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Aye-aye (Daubentonia madagascariensis) Fact Sheet: Physical Characteristics

Physical Characteristics

AttributeMaleFemale
Body Weight 2.62 kg (5.8 lb) 2.57 kg (5.7 lb)
Head & Body Length 30-37 cm (12-15 in) 30-37 cm (12-15 in)
Tail Length 44-53 cm (17-21 in) 44-53 cm (17-21 in)

Body measurements from Feistner and Sterling 1995; Mittermeier et al. 2010; Schwitzer et al. 2013.

General Appearance

Body Shape (from Schwitzer et al. 2013 unless otherwise noted)

  • Medium-sized lemur
    • Largest of the fully nocturnal prosimians (lemurs, galagos, and lorises)
    • Body slender, bulky appearance due to thick hair
  • Limbs
    • Short and slender
    • Hindlimbs longer than forelimbs
  • Forefeet large, relative to body size
    • 5 digits
      • 3rd and 4th fingers elongate (Owen 1863)
      • 3rd extremely thin; skeletal in appearance (Mittermeier et al. 2010)
    • Nails on all fingers except the first, which has a flattened nail
      • "Claw-like"
    • "Thumb" flexible, but not truly opposable to other digits
  • Hindfeet
    • 5 digits, less disparate in length than those of the forefeet
    • Claws on all toes except the first, which has a flattened nail
    • "Big toe" nearly opposable to other digits
  • Tail
    • Long and bushy
    • Longer than the head and body

Facial Characteristics (from Mittermeier et al. 2010; Schwitzer et al. 2013 unless otherwise noted)

  • Face squirrel-like
    • Face and muzzle short
    • Brow high
    • Eyes facing forward
  • Ears
    • Large, black, and oval-shaped
    • Naked; lack hair (Quinn and Wilson 2004)
    • Protrude laterally
    • Highly mobile, possibly used to locate hollows in decayed wood
  • Eyes prominent
    • Yellow-orange or sandy-brown; surrounded by dark rings (Quinn and Wilson 2004)
    • Nictitating membranes, transparent 3rd eyelids, present (Quinn and Wilson 2004)
      • Moistens and cleans the eye
  • Nose
    • Pinkish in color (Quinn and Wilson 2004)
  • Teeth
    • Reduced in number (Owen 1863; Schwitzer et al. 2013)
      • 18 in total; a typical lemur has a compliment of 30-36 (Owen 1863; Schwitzer et al. 2013)
    • Incisors large and curved; chisel-like
      • Grow continually throughout life; wear down with use
        • Uncommon in primates
      • Enamel on front surface only
    • Diastema large; gap between the incisor and molars of the lower jaw bones
  • Click here to view 3-D model of an aye-aye cranium or jaw

Adult Pelage/Coat (from Schwitzer et al. 2013 unless otherwise noted)

  • Body covered in dark brown or black hair
    • Hairs tipped in white
      • Brindled appearance (Mittermeier et al. 2010)
    • Guard hairs long and coarse
    • Chest, throat, and facial hairs paler than those of the body
  • Tail monochromatic in color (Mittermeier et al. 2010)
    • Solid brown or black (Mittermeier et al. 2010)

Sexual Dimorphism

Sexes alike (Feistner and Sterling 1995)

Male features (from Schwitzer et al. 2013)

  • Genital characteristics
    • Scrotum naked
    • Baculum/penis bone present

Female features

  • Single pair of mammary glands (from Schwitzer et al. 2013)
    • Located near the groin, not on the chest

Adaptations

Nocturnal adaptations

  • Large eyes, specialized for visual acuity in low light (Andriamasimanana 1994)
    • Reflective tapetum lucidum; specialized reflective cells help deflect light toward the retina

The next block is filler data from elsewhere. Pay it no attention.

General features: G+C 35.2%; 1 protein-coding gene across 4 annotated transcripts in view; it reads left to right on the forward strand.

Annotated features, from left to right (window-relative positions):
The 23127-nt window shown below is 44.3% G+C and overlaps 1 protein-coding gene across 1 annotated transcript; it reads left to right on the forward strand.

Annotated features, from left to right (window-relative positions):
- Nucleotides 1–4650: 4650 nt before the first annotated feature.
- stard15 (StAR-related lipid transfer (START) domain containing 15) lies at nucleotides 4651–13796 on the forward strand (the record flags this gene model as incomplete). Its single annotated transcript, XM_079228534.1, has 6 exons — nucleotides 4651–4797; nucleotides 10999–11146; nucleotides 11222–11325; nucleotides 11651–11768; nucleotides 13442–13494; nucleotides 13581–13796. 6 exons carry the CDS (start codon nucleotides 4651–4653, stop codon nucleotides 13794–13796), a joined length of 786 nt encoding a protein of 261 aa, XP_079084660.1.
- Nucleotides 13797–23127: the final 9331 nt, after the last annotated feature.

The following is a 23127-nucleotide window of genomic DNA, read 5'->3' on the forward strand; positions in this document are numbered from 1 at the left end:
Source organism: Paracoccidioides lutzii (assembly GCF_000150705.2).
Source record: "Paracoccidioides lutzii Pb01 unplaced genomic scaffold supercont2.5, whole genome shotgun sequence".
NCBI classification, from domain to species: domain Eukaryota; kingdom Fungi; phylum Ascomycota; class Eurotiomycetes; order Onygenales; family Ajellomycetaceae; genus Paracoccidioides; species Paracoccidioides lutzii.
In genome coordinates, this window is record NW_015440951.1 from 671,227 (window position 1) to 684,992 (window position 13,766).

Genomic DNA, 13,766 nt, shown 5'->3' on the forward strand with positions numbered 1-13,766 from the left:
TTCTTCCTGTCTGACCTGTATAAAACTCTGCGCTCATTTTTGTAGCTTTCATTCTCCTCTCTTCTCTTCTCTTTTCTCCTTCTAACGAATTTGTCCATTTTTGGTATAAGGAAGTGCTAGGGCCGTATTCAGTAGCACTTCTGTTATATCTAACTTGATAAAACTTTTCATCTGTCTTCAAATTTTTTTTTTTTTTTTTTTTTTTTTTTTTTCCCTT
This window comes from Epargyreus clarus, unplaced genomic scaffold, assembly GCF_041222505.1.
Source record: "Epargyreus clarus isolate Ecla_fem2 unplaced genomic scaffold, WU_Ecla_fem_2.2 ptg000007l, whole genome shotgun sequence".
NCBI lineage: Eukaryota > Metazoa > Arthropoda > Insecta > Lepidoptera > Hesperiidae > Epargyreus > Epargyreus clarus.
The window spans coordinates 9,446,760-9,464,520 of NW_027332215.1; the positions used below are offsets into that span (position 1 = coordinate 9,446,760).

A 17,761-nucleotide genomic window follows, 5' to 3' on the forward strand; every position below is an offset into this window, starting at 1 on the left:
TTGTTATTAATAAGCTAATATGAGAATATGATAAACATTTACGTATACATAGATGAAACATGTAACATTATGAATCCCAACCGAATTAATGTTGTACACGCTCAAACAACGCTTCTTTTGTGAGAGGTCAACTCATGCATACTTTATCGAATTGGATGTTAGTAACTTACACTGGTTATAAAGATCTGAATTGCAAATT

• Possible blue color vision (from Melin et al. 2012)
      • Functional opsin genes, suggest sensitivity to blue wavelength light, though experts disagree
      • 2 proposed explanatory hypotheses: (1) assists with location of blue flowers of the traveler's tree (Ravenala madagascariensis) and (2) enables detection of (urine) scent marks in twilight

Foraging adaptations

  • Specialized fingers
    • Elongate 3rd digit with ball and socket joint (metacarpal) used to search and probe for food (Erickson 1995a; Milliken et al. 1991)
      • Tap finger on bark to locate subsurface cavities, often created by insect larvae; see description of percussive foraging under the Diet & Feeding tab (Erickson 1995a)
      • Used to dig out seeds and insect larvae (Sterling and McCreless 2006)
        • Finger is highly flexible; capable of 360o movement and operates independently of other digits (Erickson 1994; Milliken et al. 1991)
        • Able to fold (nearly flat) under or over the hand; enhances probing
      • Dipped into flowers to secure nectar (Sterling and McCreless 2006)
  • Large ears assist with echolocation
    • Help the animal identify subsurface cavities
  • Incisors grow continually
    • Mitigates against wear caused when the animal chews through wood and hard seeds (Erickson 1994; Schwitzer et al. 2013)
      • Pry bark from trees to gain access to subsurface insects (Sterling and McCreless 2006)
      • Scrape fungus and cankers (Sterling and McCreless 2006)
      • Gouge into seeds (Sterling and McCreless 2006)

Other Characteristics

Chromosome number

  • Diploid number
    • 2n = 30 (Tattersall 1982)

Fecal characteristics

  • Feces resembles that of a rabbit (from Bartlett 1862)
    • Composed of separate, small, nearly round balls

Specialized Fingers

aye-aye fingers

Specialized fingers on the aye-aye's forefeet are used to forage for and secure food. This slender, elongate third digit is tapped against tree bark in percussive foraging. Aye-ayes listen to the echoed sound to identify the location of subsurface grubs. The finger is then used to fish out the meal through a small, chewed hole.

Image credit: © Rama from Wikimedia Commons. Some rights reserved.

Page Citations

Andriamasimanana (1994)
Bartlett (1862)
Erickson (1994)
Erickson (1995a)
Feistner and Sterling (1995)
Melin et al. (2012)
Milliken et al. (1991)
Owen (1863)
Schwitzer et al. (2013)
Sterling and McCreless (2006)
Tattersall (1982)

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